Figure 6.10: The proliferation of water hyacinths in a reservoir is attributed to eutrophication, caused by the influx of excessive nutrients from the surrounding farmland into the water body.

Given our finite resources, humanity must acknowledge its limited capacity for development, hence the analogy that we are “living in a spaceship economy.” We possess only a finite amount of resources, nothing more. In our efforts to provide sufficient food for an expanding human population, we are designating increasingly larger areas for agriculture. However, unsustainable practices in industrial farming, such as conventional ploughing, result in extensive erosion. Additionally, these methods disrupt the natural composition of organic compounds in the soil. Moreover, the widespread utilization of pesticides and genetically engineered crops is detrimental to insect populations and the ecosystems they inhabit.

It is imperative to develop agricultural methods that prioritize the restoration of soil health. For instance, regenerative agriculture focuses on returning extracted resources back to nature. After harvesting crops, it is essential to replenish organic matter in the soil. Cattle manure should replace the organic matter depleted by grazing. Soil management should involve minimizing disruption to the organic component by avoiding excessive plowing. By reducing the use of fertilizers and insecticides, practicing rotational grazing, and promoting biodiversity in crops and livestock, we can emulate nature’s principles.

As we continually seek ways to bypass and alter natural checks and balances to improve present living conditions, we inadvertently perpetuate long-term poverty for millions more people. The current trajectory of exploiting natural ecosystems to meet our escalating demands for energy, food, and material possessions is unsustainable. Without a shift towards sustainable practices, the prevailing trend of pursuing “more for all” will lead to a downward spiral, where progress halts due to ecosystem depletion.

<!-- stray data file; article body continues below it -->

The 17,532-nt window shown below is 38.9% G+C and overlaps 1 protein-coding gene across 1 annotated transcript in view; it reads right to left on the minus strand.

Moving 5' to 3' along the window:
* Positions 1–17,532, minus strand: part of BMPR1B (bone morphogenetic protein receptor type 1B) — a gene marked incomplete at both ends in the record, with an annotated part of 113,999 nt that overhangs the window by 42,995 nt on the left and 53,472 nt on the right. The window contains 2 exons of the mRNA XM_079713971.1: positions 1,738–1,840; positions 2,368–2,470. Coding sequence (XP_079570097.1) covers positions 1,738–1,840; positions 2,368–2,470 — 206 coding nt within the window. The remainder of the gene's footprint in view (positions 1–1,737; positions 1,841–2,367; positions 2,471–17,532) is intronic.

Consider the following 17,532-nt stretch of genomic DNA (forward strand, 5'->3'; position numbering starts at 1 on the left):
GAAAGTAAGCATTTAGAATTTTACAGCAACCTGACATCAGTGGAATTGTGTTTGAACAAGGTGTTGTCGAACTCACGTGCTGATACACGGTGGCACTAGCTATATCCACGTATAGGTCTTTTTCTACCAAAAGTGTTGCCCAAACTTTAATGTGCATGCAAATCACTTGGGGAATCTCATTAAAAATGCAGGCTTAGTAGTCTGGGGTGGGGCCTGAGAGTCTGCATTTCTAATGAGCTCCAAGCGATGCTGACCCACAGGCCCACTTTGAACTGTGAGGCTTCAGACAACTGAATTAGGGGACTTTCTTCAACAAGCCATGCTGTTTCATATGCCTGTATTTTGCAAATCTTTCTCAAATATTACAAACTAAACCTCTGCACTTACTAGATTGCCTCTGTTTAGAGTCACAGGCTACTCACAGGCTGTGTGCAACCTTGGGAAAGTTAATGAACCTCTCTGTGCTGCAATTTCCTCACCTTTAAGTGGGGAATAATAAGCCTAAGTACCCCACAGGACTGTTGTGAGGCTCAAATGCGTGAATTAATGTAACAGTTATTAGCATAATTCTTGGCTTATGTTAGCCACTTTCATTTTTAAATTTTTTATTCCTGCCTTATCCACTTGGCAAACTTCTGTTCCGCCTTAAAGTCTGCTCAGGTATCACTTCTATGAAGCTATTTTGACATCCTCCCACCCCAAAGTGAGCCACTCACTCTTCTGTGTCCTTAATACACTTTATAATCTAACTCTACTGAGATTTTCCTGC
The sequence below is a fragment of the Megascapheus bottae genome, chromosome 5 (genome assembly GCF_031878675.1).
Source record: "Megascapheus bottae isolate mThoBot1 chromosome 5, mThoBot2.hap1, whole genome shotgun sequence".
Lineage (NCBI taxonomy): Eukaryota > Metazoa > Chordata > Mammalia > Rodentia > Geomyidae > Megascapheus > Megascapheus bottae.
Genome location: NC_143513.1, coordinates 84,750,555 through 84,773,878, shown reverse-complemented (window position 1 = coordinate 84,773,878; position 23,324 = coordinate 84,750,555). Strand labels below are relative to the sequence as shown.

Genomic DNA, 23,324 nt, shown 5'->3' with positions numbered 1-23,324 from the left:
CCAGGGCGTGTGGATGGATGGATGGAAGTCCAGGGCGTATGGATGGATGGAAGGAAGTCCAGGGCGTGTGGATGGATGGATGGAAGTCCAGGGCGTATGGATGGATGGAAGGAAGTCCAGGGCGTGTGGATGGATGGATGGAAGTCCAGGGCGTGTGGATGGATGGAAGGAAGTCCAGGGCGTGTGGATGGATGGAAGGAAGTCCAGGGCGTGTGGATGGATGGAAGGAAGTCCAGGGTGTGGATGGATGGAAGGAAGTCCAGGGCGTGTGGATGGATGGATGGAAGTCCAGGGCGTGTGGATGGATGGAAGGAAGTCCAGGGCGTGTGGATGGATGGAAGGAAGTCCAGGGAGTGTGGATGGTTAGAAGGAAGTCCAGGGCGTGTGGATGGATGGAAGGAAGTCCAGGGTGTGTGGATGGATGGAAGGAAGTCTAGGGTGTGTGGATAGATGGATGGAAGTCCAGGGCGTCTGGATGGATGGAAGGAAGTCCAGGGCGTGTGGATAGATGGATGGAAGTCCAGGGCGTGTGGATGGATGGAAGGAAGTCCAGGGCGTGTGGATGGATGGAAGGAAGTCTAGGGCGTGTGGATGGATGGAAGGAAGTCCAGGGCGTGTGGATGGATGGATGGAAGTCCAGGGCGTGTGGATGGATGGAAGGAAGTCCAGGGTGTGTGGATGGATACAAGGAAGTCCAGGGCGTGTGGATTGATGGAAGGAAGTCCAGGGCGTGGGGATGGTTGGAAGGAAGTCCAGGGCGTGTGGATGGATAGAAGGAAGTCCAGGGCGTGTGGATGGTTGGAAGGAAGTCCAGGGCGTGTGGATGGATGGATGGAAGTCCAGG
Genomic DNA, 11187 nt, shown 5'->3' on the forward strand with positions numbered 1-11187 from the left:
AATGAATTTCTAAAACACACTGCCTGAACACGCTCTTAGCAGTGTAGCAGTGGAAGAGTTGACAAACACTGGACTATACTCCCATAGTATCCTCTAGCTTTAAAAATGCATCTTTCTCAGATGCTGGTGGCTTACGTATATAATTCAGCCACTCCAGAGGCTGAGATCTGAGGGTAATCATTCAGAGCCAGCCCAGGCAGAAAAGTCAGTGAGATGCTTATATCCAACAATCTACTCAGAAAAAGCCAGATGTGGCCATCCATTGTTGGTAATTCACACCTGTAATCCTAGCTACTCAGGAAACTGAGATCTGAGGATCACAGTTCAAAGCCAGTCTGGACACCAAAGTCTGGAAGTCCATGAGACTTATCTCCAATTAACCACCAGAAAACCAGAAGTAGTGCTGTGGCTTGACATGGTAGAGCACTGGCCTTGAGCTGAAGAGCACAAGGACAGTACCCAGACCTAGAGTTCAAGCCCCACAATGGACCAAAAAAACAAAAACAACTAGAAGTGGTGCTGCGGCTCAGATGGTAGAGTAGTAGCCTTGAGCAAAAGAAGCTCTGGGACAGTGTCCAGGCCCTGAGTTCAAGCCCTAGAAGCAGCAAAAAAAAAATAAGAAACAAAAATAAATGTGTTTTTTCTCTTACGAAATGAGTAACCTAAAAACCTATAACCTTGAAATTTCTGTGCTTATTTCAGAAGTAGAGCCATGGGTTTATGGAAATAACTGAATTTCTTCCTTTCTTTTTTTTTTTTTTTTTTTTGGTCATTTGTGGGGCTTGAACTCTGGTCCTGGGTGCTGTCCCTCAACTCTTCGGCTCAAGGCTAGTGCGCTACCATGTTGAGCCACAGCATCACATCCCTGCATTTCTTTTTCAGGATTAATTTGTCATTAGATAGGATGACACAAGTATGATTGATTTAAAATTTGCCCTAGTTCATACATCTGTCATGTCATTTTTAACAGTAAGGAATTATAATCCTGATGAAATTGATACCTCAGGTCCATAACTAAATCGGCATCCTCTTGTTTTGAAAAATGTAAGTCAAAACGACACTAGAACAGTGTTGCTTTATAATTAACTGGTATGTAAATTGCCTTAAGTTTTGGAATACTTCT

As humans, we have failed to recognize the impact our actions have on the essential ecosystem services that support life. Regardless of how we choose to perceive it, the feedback mechanisms of nature ultimately affect us as well. In the mid-14th century, Europe was devastated by the Black Plague, resulting in an estimated 70 million deaths out of the 100 million people then inhabiting the earth. Today, we witness the effects of diseases such as Ebola, AIDS, and COVID on population numbers. Droughts in the early 1960s led to widespread starvation in Ethiopia and neighboring states. Currently, unprecedented high temperatures worldwide are leading to excessive wildfires and destruction.

Figure 6.11: Do we as the human race have the socio-economic will and discipline to adopt a way of life that is in harmony with our natural resource base?

Rivers that were once perennial are now drying up, such as the once mighty Euphrates in the Middle East and the Colorado River in the USA. These and similar examples may be seen as typical ecological processes, where nature attempts to regulate human behavior and maintain balance with its supply of resources due to our failure to adapt to natural laws.

Nearly 50 years ago, aligning with the more recent theory of Ecological Intelligence, scientist James Lovelock introduced the Gaia hypothesis. This theory posits that Earth functions as a self-regulating super-organism. Lovelock predicted in 1965 that if we didn’t curb our impact on natural systems, the primary issue facing the world in 2000 wouldn’t be socio-political but rather environmental. Although initially dismissed by many scientists as “new age nonsense,” today the theory underpins much of climate science.

In conclusion, we now possess the scientific knowledge to pave the way for a sustainable future. The ultimate question remains: do we, as a human race, have the socio-economic will and discipline to embrace a lifestyle that harmonizes with our natural resource base? Only time can tell.